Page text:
28 May 2009

Rule Britannia

From the Pittsburgh Post-Gazette on this day in 1936:


Britain's Superliner Is Given Rousing Send-Off.




Giant Vessel, Latest In Every Particular, Carries Crew Of 1,200.


By Universal Service
     SOUTHAMPTON, England, May 27.-Britain's new superliner, the Queen Mary, was given a rousing sendoff by 500,000 Britons who cheered her departure from here today on her maiden voyage to New York. 
     Britain's bid to regain supremacy of the North Atlantic passenger trade, the Queen Mary is due in New York harbor officially Monday, but there was every hint the liner may break the transatlantic record by docking Sunday night.
    Although tonight her 2,140 passengers were abuzz with expectation that they will be riding the new speed queen of the Atlantic when the Queen Mary cuts past Nantucket light, Captain Sir Edgar Britten, master of the new 80,773-ton beauty of the seas, was noncommittal. The crew numbered 1,200.
Planes Dive in Salute.
    The puffing tugs nosed the mighty liner into mid-stream to the blare of "Rule Britannia," played by a marine band on the quayside. 
    Roaring airplanes dived in salute from the crowded piers and from vessels in the harbor came wave after wave of cheers that broke in a thunderous surf.
     Shipmasters tied their siren lanyards down. The harbor echoed and re-echoed the ear-splitting din. Back bellowed the Queen Mary's voice, deep toned sirens that are audible ten miles at sea.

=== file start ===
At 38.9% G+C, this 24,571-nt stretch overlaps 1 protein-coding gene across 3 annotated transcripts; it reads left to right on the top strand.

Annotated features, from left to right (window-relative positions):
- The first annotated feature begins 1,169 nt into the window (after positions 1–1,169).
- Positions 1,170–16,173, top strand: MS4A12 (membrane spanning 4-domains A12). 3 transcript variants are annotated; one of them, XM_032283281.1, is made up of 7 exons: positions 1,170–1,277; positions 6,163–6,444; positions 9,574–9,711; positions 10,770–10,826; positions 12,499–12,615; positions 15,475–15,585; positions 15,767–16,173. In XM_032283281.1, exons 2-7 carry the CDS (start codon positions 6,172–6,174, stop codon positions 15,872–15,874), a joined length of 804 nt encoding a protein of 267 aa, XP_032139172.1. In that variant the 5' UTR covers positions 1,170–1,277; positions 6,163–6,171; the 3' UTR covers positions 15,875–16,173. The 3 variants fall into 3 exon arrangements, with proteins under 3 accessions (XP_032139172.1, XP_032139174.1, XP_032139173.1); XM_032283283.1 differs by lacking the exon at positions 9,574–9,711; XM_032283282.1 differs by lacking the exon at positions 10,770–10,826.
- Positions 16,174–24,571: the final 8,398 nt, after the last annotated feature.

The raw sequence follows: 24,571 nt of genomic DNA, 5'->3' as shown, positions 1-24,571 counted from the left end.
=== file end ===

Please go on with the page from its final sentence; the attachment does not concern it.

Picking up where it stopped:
For fifteen minutes there was pandemonium. Finally the Queen Mary, swung around by the toiling tugs, slipped down the harbor under their escort.  
     The sky was overcast, but despite the ugly weather thousands more had lined the banks of the Solent to cheer the queen as she put to sea, carrying their hopes that her mighty turbines, developing 200,000 horsepower, will driver her across the finish line of the North Atlantic race course the holder of a speed record that was lost to Britain by the Mauretania in 1930.
     And as the Queen Mary moved out to make her challenge her boiling wash slapped the rusted sides of the tired Majestic, once the largest ship afloat and once the North Atlantic title holder. The Majestic is being scrapped.
     Present speed mistress of the North Atlantic is the Queen Mary's French rival, the Normandie, whose maiden crossing last year was made in 4 days, 11 hours and 42 minutes, at an average speed of 29.68 knots, which on a subsequent crossing was stepped up to 32.84 knots. 
     Somewhere near mid-Atlantic the Queen Mary and the Normandie will salute each other. The Normandie left New York early today. 
     If "Rule Britannia" was an auspice that a record-breaking debut run is expected of the Queen Mary, the fact that the royal standard of the queen, after whom the ship is named, was unfurled opposite the main hall, was even more. Beside it stood an autographed picture of King Edward and two of his mother.
     Aboard also was a representative of the royal family, Lord Milford-Haven, cousin of King Edward. 

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